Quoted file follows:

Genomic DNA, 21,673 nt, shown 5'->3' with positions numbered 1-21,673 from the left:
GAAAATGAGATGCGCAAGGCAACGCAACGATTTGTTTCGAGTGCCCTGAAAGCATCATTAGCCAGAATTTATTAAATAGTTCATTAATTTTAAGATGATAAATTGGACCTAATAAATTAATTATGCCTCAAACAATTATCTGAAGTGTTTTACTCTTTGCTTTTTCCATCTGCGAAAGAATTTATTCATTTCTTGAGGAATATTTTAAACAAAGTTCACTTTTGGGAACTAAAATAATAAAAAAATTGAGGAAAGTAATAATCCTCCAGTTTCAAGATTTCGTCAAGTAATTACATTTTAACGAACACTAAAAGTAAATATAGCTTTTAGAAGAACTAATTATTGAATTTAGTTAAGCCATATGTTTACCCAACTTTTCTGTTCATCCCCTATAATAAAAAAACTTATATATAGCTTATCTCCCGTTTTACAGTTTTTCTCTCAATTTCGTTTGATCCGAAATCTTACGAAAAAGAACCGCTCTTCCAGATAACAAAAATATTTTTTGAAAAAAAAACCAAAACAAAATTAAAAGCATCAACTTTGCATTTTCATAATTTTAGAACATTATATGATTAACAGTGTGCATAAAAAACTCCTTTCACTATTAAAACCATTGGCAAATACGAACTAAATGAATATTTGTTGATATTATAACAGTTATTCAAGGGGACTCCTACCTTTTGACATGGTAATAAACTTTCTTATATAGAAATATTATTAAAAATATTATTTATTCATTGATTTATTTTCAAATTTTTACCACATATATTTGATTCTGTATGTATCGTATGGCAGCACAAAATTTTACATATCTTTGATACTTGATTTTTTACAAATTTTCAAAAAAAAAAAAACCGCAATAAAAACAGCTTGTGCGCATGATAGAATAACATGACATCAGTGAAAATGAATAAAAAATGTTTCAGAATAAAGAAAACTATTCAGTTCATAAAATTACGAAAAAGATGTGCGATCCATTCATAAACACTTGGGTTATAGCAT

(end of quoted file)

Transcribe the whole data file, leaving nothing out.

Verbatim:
Genomic DNA, 21,673 nt, shown 5'->3' with positions numbered 1-21,673 from the left:
GAAAATGAGATGCGCAAGGCAACGCAACGATTTGTTTCGAGTGCCCTGAAAGCATCATTAGCCAGAATTTATTAAATAGTTCATTAATTTTAAGATGATAAATTGGACCTAATAAATTAATTATGCCTCAAACAATTATCTGAAGTGTTTTACTCTTTGCTTTTTCCATCTGCGAAAGAATTTATTCATTTCTTGAGGAATATTTTAAACAAAGTTCACTTTTGGGAACTAAAATAATAAAAAAATTGAGGAAAGTAATAATCCTCCAGTTTCAAGATTTCGTCAAGTAATTACATTTTAACGAACACTAAAAGTAAATATAGCTTTTAGAAGAACTAATTATTGAATTTAGTTAAGCCATATGTTTACCCAACTTTTCTGTTCATCCCCTATAATAAAAAAACTTATATATAGCTTATCTCCCGTTTTACAGTTTTTCTCTCAATTTCGTTTGATCCGAAATCTTACGAAAAAGAACCGCTCTTCCAGATAACAAAAATATTTTTTGAAAAAAAAACCAAAACAAAATTAAAAGCATCAACTTTGCATTTTCATAATTTTAGAACATTATATGATTAACAGTGTGCATAAAAAACTCCTTTCACTATTAAAACCATTGGCAAATACGAACTAAATGAATATTTGTTGATATTATAACAGTTATTCAAGGGGACTCCTACCTTTTGACATGGTAATAAACTTTCTTATATAGAAATATTATTAAAAATATTATTTATTCATTGATTTATTTTCAAATTTTTACCACATATATTTGATTCTGTATGTATCGTATGGCAGCACAAAATTTTACATATCTTTGATACTTGATTTTTTACAAATTTTCAAAAAAAAAAAAACCGCAATAAAAACAGCTTGTGCGCATGATAGAATAACATGACATCAGTGAAAATGAATAAAAAATGTTTCAGAATAAAGAAAACTATTCAGTTCATAAAATTACGAAAAAGATGTGCGATCCATTCATAAACACTTGGGTTATAGCAT